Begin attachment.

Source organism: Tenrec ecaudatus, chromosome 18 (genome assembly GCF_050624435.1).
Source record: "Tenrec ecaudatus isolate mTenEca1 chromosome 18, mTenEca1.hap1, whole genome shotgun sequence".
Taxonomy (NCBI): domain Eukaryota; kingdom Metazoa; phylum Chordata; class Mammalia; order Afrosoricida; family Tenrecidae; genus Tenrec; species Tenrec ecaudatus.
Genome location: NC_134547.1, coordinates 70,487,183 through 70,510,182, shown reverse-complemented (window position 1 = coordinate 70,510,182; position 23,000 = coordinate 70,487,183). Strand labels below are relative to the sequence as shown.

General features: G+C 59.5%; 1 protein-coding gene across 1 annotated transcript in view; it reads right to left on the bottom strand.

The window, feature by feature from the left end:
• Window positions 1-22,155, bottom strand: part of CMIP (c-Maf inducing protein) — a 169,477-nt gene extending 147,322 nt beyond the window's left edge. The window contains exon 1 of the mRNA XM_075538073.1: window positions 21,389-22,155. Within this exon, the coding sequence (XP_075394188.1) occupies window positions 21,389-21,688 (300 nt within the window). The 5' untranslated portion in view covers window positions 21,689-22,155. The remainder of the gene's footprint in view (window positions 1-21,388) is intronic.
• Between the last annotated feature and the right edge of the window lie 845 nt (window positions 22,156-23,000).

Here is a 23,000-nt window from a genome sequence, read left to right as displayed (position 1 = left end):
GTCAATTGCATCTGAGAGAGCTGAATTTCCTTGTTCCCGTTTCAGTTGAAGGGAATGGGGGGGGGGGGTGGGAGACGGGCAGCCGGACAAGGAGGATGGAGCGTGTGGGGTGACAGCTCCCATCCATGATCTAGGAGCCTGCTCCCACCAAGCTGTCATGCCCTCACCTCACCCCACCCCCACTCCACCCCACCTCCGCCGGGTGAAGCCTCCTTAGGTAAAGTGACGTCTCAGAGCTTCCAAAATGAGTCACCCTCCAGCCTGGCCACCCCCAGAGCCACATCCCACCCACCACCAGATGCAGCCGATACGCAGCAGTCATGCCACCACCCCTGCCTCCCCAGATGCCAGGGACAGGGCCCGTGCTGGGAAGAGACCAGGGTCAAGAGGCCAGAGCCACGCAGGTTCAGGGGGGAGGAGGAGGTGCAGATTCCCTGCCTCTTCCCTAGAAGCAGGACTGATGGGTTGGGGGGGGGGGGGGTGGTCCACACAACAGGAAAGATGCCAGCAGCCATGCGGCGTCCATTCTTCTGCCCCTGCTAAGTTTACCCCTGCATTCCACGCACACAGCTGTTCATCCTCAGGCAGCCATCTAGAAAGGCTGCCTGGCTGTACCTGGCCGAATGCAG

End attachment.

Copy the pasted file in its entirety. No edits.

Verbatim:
Source organism: Tenrec ecaudatus, chromosome 18 (genome assembly GCF_050624435.1).
Source record: "Tenrec ecaudatus isolate mTenEca1 chromosome 18, mTenEca1.hap1, whole genome shotgun sequence".
Taxonomy (NCBI): domain Eukaryota; kingdom Metazoa; phylum Chordata; class Mammalia; order Afrosoricida; family Tenrecidae; genus Tenrec; species Tenrec ecaudatus.
Genome location: NC_134547.1, coordinates 70,487,183 through 70,510,182, shown reverse-complemented (window position 1 = coordinate 70,510,182; position 23,000 = coordinate 70,487,183). Strand labels below are relative to the sequence as shown.

General features: G+C 59.5%; 1 protein-coding gene across 1 annotated transcript in view; it reads right to left on the bottom strand.

The window, feature by feature from the left end:
• Window positions 1-22,155, bottom strand: part of CMIP (c-Maf inducing protein) — a 169,477-nt gene extending 147,322 nt beyond the window's left edge. The window contains exon 1 of the mRNA XM_075538073.1: window positions 21,389-22,155. Within this exon, the coding sequence (XP_075394188.1) occupies window positions 21,389-21,688 (300 nt within the window). The 5' untranslated portion in view covers window positions 21,689-22,155. The remainder of the gene's footprint in view (window positions 1-21,388) is intronic.
• Between the last annotated feature and the right edge of the window lie 845 nt (window positions 22,156-23,000).

Here is a 23,000-nt window from a genome sequence, read left to right as displayed (position 1 = left end):
GTCAATTGCATCTGAGAGAGCTGAATTTCCTTGTTCCCGTTTCAGTTGAAGGGAATGGGGGGGGGGGGTGGGAGACGGGCAGCCGGACAAGGAGGATGGAGCGTGTGGGGTGACAGCTCCCATCCATGATCTAGGAGCCTGCTCCCACCAAGCTGTCATGCCCTCACCTCACCCCACCCCCACTCCACCCCACCTCCGCCGGGTGAAGCCTCCTTAGGTAAAGTGACGTCTCAGAGCTTCCAAAATGAGTCACCCTCCAGCCTGGCCACCCCCAGAGCCACATCCCACCCACCACCAGATGCAGCCGATACGCAGCAGTCATGCCACCACCCCTGCCTCCCCAGATGCCAGGGACAGGGCCCGTGCTGGGAAGAGACCAGGGTCAAGAGGCCAGAGCCACGCAGGTTCAGGGGGGAGGAGGAGGTGCAGATTCCCTGCCTCTTCCCTAGAAGCAGGACTGATGGGTTGGGGGGGGGGGGGGTGGTCCACACAACAGGAAAGATGCCAGCAGCCATGCGGCGTCCATTCTTCTGCCCCTGCTAAGTTTACCCCTGCATTCCACGCACACAGCTGTTCATCCTCAGGCAGCCATCTAGAAAGGCTGCCTGGCTGTACCTGGCCGAATGCAG